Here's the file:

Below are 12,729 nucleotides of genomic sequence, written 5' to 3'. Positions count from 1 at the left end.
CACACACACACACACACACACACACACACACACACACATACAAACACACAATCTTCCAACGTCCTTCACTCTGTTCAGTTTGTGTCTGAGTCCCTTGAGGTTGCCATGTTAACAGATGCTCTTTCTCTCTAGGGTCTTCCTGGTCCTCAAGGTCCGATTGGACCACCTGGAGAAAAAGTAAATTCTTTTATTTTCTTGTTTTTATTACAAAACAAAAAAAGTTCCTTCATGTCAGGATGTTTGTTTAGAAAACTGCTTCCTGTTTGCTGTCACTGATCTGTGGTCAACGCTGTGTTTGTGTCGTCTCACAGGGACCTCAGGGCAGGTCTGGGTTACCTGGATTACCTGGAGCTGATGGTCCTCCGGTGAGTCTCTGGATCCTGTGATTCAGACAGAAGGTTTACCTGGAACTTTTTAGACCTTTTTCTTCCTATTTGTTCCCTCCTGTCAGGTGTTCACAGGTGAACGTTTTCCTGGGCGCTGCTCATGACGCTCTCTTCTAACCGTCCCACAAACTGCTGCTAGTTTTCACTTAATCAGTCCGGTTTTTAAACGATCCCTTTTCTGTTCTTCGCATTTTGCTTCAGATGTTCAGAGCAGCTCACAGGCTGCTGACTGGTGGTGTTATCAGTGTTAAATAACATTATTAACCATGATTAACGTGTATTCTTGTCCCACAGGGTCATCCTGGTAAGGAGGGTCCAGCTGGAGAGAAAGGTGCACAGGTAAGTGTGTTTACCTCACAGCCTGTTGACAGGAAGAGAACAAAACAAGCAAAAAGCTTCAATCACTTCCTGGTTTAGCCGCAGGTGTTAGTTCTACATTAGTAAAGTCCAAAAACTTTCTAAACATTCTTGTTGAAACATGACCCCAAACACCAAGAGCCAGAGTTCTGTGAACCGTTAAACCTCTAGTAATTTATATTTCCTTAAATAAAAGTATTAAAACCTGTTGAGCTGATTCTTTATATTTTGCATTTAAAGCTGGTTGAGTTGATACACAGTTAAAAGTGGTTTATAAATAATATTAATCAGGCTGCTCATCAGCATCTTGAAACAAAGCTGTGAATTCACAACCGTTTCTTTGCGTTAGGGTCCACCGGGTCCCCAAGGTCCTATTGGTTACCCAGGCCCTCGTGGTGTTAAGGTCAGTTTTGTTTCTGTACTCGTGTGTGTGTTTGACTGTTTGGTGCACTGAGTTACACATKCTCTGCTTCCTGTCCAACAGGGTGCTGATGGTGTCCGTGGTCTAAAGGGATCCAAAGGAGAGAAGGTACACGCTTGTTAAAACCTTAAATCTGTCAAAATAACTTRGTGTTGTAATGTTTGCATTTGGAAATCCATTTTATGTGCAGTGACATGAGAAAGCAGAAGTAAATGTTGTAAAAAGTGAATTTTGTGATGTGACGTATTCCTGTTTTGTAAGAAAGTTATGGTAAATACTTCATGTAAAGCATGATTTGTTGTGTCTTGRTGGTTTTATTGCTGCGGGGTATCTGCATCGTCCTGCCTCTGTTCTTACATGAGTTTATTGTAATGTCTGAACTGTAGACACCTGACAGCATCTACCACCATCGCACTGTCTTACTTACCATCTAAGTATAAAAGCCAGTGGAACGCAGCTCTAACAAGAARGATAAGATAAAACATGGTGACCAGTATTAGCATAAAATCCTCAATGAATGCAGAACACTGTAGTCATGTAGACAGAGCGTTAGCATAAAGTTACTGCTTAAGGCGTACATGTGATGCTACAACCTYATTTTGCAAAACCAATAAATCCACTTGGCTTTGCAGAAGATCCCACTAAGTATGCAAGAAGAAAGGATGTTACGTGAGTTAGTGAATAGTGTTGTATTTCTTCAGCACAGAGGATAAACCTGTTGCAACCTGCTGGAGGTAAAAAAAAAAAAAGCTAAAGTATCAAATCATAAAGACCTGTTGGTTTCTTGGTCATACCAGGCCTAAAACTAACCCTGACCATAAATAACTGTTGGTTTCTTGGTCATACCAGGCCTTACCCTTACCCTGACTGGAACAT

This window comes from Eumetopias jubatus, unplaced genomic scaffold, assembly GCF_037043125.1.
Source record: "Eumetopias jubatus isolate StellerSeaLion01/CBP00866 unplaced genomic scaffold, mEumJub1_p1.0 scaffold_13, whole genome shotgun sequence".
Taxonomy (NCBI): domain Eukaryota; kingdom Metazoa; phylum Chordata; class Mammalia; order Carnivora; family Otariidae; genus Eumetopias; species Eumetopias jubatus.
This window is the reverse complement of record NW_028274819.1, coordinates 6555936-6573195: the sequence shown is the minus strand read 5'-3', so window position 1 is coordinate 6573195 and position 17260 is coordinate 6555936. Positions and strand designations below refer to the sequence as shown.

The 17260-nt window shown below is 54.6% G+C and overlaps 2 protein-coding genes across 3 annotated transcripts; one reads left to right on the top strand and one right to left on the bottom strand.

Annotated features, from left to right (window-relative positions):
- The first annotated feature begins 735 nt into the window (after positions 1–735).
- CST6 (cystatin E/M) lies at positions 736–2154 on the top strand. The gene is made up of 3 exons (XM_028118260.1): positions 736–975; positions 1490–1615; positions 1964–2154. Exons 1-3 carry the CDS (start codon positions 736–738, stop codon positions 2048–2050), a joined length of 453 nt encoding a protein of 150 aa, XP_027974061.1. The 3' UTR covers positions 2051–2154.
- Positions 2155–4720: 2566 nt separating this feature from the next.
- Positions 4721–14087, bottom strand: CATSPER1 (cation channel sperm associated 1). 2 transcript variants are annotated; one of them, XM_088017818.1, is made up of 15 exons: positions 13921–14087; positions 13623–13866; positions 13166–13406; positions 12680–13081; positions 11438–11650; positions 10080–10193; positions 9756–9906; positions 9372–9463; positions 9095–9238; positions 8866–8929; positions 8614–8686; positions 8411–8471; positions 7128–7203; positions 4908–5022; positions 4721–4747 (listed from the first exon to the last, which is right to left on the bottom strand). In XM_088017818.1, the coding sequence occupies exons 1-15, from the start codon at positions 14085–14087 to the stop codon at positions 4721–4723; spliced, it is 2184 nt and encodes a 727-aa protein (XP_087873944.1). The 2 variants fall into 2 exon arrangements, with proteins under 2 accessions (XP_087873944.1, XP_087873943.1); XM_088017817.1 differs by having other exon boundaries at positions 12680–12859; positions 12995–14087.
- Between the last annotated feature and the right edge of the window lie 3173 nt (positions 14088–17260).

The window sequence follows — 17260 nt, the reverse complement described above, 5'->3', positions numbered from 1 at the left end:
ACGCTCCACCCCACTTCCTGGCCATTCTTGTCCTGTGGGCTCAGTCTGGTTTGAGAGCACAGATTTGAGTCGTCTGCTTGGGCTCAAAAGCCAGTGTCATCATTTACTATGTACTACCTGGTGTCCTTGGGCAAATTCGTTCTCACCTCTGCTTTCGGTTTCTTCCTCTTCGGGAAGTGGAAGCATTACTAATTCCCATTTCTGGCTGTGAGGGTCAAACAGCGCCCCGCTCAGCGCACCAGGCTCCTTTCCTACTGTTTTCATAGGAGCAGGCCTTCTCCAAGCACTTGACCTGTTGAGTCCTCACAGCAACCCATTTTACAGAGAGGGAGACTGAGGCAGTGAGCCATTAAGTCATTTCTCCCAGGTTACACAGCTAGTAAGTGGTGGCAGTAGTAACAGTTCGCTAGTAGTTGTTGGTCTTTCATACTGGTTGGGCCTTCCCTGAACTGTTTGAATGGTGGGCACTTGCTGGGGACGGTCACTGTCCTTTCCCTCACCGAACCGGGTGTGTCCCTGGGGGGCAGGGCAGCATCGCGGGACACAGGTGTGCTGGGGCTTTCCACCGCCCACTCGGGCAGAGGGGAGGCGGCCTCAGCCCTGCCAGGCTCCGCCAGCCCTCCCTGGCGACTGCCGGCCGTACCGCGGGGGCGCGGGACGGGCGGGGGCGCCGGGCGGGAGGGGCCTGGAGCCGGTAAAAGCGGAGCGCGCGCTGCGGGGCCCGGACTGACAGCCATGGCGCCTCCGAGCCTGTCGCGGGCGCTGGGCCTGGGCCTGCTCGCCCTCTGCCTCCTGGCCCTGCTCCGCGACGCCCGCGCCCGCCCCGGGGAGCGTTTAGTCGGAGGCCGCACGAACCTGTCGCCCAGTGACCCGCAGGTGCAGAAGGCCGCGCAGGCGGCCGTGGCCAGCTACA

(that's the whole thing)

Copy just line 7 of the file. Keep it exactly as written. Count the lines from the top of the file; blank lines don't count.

The 17260-nt window shown below is 54.6% G+C and overlaps 2 protein-coding genes across 3 annotated transcripts; one reads left to right on the top strand and one right to left on the bottom strand.